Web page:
An Amazing Journey
by Shannu Kaw · Head Of Procurement Service Delivery For Asia Pacific And Japan · India
In September, I completed 15 years at Cisco. It’s been an amazing journey—changing the way we live, work, play and learn. But as I look back at my journey, what stands out for me is not the products, the innovations and transformations. It’s the people and what I learned from them.
I joined Cisco in September 2000 in San Jose, California. Just four months later, in January 2001, a devastating earthquake struck the state of Gujarat in my home country, India. In response, a few of my colleagues in San Jose took the initiative by starting a relief fund collection drive. I was impressed by how many people generously donated. It wasn’t just those of Indian origin, but pretty much everyone who had read or heard about the disaster. Later, we approached the Cisco Foundation, which agreed to match the donations 100 percent.
I played a very small role in these efforts, but the friendships and rapport I developed at that time are with me till this day. They embodied some of the Cisco values I hold most dear. Later, these values prompted some of us to get together and form the India Civic Council, which amplified and continued the giving back efforts in India through the annual Global Hunger Relief Campaign and the School Adopt program.
Fast-forward six years. I had moved to Bangalore where I was the mother of a 6-month-old baby. This was the hardest period of my life at Cisco. In addition to parenting an infant, I was a newly promoted manager overseeing a large team and fielding a large volume of daily critical account program (CAP) calls. In the face of these challenges, it was the support and confidence of my managers that kept me going.
I especially recall one incident. I was eligible to attend a two-day managers’ offsite event, but I planned to skip it because I didn’t want to leave my baby. Shortly before the event, I got a call from my director inviting me to bring my son and his nanny with me. He even offered to pay for their stay.
In the end, I still wasn’t able to go, but the fact that my director made the offer meant so much to me. Talk about respecting and caring for each other! This gesture inspired me to keep giving my best for the team and the company. It also taught me an important lesson in leadership: Genuine care and support for your team will go a long way in building a committed team—much more than money ever can.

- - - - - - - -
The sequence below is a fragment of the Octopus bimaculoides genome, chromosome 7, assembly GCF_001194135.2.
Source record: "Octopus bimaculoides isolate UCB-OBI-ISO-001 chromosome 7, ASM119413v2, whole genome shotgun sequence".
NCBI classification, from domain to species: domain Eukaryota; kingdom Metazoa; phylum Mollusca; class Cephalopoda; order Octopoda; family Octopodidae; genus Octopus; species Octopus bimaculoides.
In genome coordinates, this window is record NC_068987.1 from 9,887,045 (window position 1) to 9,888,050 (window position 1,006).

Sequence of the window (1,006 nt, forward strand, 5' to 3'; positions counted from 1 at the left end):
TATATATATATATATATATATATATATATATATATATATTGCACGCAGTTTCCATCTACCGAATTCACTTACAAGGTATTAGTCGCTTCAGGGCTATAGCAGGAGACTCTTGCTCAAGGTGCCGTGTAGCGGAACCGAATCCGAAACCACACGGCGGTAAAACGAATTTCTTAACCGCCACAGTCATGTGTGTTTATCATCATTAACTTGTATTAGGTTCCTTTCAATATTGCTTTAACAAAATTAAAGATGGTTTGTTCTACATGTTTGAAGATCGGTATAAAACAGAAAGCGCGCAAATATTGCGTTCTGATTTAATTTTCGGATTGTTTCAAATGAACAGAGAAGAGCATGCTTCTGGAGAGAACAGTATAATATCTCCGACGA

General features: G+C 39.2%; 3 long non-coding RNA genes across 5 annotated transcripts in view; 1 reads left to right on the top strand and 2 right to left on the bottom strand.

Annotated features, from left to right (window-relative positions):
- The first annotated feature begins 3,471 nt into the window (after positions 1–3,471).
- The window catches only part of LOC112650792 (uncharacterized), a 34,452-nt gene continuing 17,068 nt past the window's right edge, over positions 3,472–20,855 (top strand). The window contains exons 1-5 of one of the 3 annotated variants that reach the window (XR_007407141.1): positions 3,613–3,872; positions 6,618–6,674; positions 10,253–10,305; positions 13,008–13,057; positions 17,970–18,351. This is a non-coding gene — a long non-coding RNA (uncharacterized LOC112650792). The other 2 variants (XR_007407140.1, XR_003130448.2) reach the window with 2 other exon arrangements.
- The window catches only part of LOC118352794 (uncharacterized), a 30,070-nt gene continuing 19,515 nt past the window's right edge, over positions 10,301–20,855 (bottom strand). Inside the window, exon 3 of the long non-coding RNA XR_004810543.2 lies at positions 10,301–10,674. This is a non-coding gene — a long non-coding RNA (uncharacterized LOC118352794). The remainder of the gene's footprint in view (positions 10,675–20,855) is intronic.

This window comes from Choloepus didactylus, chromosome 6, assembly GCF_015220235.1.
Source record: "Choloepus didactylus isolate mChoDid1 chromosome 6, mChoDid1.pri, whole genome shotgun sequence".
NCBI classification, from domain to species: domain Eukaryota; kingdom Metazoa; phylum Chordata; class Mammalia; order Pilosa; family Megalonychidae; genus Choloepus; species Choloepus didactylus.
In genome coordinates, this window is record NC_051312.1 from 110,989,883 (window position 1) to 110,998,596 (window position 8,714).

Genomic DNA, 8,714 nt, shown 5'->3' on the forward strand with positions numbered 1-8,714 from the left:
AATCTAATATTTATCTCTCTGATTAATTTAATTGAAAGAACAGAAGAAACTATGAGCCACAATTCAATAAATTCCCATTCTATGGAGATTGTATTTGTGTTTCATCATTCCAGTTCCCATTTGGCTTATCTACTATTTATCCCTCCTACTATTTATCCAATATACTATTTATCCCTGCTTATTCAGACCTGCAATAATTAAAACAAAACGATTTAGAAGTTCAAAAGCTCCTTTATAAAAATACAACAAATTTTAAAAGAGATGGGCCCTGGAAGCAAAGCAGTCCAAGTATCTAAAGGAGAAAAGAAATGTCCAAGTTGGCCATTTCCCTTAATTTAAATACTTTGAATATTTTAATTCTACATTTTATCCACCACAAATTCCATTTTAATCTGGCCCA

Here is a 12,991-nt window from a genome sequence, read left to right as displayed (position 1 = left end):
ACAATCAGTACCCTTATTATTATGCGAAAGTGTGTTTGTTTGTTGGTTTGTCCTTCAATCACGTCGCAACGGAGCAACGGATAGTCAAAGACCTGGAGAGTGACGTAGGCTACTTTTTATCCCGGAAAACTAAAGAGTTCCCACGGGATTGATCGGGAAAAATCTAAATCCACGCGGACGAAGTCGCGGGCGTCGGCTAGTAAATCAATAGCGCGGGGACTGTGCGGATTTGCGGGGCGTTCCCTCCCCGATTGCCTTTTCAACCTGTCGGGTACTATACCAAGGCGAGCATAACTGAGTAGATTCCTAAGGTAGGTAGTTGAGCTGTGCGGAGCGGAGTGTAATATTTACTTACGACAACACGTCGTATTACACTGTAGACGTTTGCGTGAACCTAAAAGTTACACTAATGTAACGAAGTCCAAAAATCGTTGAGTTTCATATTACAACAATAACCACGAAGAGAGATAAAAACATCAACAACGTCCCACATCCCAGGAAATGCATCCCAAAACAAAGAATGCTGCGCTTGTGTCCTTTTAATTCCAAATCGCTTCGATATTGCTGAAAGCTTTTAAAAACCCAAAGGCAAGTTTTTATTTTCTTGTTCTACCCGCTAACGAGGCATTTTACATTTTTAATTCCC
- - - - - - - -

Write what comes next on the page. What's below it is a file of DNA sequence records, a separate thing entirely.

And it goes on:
The wind of change blew through my life again in 2011. It was an uncertain time for me, in which I found myself facing a big decision in my professional life. My Engineering Group was being integrated into the Centralized Procurement Group. I had to choose between staying put or moving to the new group. Fortunately, I had the opportunity to talk one-on-one with my directors to discuss their vision for the new group and how we could together transform operations within Cisco.
In the end, I moved to the new group, but again it was our people that had a lasting impact on me. In this case, my big takeaway was the power of effective communication by leaders, especially during periods of transition. I found myself willing to risk the change in large part because my directors had taken the time to sit down with me, earning my trust and inspiring my belief in their vision. It was another valuable lesson in leadership.
My Cisco journey has been guided by people who believe in and demonstrate the value of giving back. Today, giving back is a strong personal passion of mine. The India Civic Council has enabled me to be very active in this arena. I’m truly happy to come to work every day for a company that respects and cares for others—a company that has a soul—even after 15 years!
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